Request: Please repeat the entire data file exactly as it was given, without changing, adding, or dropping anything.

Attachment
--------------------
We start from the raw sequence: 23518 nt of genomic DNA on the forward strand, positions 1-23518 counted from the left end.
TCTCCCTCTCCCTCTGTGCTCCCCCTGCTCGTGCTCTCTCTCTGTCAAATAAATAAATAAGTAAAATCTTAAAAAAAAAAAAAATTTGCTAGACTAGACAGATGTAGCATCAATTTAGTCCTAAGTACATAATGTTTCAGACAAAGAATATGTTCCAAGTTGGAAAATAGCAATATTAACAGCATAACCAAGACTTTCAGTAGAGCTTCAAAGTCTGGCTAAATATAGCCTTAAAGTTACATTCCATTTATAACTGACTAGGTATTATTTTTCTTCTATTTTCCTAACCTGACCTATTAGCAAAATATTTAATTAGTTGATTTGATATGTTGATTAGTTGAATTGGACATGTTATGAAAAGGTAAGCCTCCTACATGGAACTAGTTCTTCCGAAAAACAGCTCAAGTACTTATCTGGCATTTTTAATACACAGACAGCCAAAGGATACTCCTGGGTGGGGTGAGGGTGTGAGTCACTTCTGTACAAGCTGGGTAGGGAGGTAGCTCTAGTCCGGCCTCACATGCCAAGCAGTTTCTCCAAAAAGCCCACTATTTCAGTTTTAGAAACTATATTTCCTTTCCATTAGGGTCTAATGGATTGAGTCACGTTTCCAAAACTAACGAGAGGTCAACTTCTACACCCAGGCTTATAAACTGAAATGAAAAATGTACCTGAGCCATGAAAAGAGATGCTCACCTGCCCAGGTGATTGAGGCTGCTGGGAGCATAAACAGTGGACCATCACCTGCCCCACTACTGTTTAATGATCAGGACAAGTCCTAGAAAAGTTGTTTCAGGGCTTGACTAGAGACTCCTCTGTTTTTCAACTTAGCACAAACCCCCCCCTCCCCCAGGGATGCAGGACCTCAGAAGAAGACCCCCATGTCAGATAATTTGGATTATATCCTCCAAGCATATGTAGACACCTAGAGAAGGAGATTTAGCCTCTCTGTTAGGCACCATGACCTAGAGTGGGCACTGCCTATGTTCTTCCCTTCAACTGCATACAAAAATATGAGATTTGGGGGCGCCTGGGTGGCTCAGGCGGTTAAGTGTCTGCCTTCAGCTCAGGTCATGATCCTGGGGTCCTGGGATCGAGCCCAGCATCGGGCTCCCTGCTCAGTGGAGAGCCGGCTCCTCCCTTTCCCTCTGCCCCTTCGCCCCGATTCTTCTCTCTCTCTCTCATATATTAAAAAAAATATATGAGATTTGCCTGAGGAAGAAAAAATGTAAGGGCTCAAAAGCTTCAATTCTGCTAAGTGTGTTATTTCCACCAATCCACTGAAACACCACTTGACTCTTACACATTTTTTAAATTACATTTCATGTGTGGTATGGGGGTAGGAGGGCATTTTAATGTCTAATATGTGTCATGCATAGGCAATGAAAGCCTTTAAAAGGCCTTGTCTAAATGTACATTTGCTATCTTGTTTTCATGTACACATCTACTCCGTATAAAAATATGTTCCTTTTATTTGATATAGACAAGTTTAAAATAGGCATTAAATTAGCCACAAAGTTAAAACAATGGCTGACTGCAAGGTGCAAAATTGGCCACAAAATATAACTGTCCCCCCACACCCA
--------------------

We start from the raw sequence: 23518 nt of genomic DNA on the forward strand, positions 1-23518 counted from the left end.
TCTCCCTCTCCCTCTGTGCTCCCCCTGCTCGTGCTCTCTCTCTGTCAAATAAATAAATAAGTAAAATCTTAAAAAAAAAAAAAATTTGCTAGACTAGACAGATGTAGCATCAATTTAGTCCTAAGTACATAATGTTTCAGACAAAGAATATGTTCCAAGTTGGAAAATAGCAATATTAACAGCATAACCAAGACTTTCAGTAGAGCTTCAAAGTCTGGCTAAATATAGCCTTAAAGTTACATTCCATTTATAACTGACTAGGTATTATTTTTCTTCTATTTTCCTAACCTGACCTATTAGCAAAATATTTAATTAGTTGATTTGATATGTTGATTAGTTGAATTGGACATGTTATGAAAAGGTAAGCCTCCTACATGGAACTAGTTCTTCCGAAAAACAGCTCAAGTACTTATCTGGCATTTTTAATACACAGACAGCCAAAGGATACTCCTGGGTGGGGTGAGGGTGTGAGTCACTTCTGTACAAGCTGGGTAGGGAGGTAGCTCTAGTCCGGCCTCACATGCCAAGCAGTTTCTCCAAAAAGCCCACTATTTCAGTTTTAGAAACTATATTTCCTTTCCATTAGGGTCTAATGGATTGAGTCACGTTTCCAAAACTAACGAGAGGTCAACTTCTACACCCAGGCTTATAAACTGAAATGAAAAATGTACCTGAGCCATGAAAAGAGATGCTCACCTGCCCAGGTGATTGAGGCTGCTGGGAGCATAAACAGTGGACCATCACCTGCCCCACTACTGTTTAATGATCAGGACAAGTCCTAGAAAAGTTGTTTCAGGGCTTGACTAGAGACTCCTCTGTTTTTCAACTTAGCACAAACCCCCCCCTCCCCCAGGGATGCAGGACCTCAGAAGAAGACCCCCATGTCAGATAATTTGGATTATATCCTCCAAGCATATGTAGACACCTAGAGAAGGAGATTTAGCCTCTCTGTTAGGCACCATGACCTAGAGTGGGCACTGCCTATGTTCTTCCCTTCAACTGCATACAAAAATATGAGATTTGGGGGCGCCTGGGTGGCTCAGGCGGTTAAGTGTCTGCCTTCAGCTCAGGTCATGATCCTGGGGTCCTGGGATCGAGCCCAGCATCGGGCTCCCTGCTCAGTGGAGAGCCGGCTCCTCCCTTTCCCTCTGCCCCTTCGCCCCGATTCTTCTCTCTCTCTCTCATATATTAAAAAAAATATATGAGATTTGCCTGAGGAAGAAAAAATGTAAGGGCTCAAAAGCTTCAATTCTGCTAAGTGTGTTATTTCCACCAATCCACTGAAACACCACTTGACTCTTACACATTTTTTAAATTACATTTCATGTGTGGTATGGGGGTAGGAGGGCATTTTAATGTCTAATATGTGTCATGCATAGGCAATGAAAGCCTTTAAAAGGCCTTGTCTAAATGTACATTTGCTATCTTGTTTTCATGTACACATCTACTCCGTATAAAAATATGTTCCTTTTATTTGATATAGACAAGTTTAAAATAGGCATTAAATTAGCCACAAAGTTAAAACAATGGCTGACTGCAAGGTGCAAAATTGGCCACAAAATATAACTGTCCCCCCACACCCA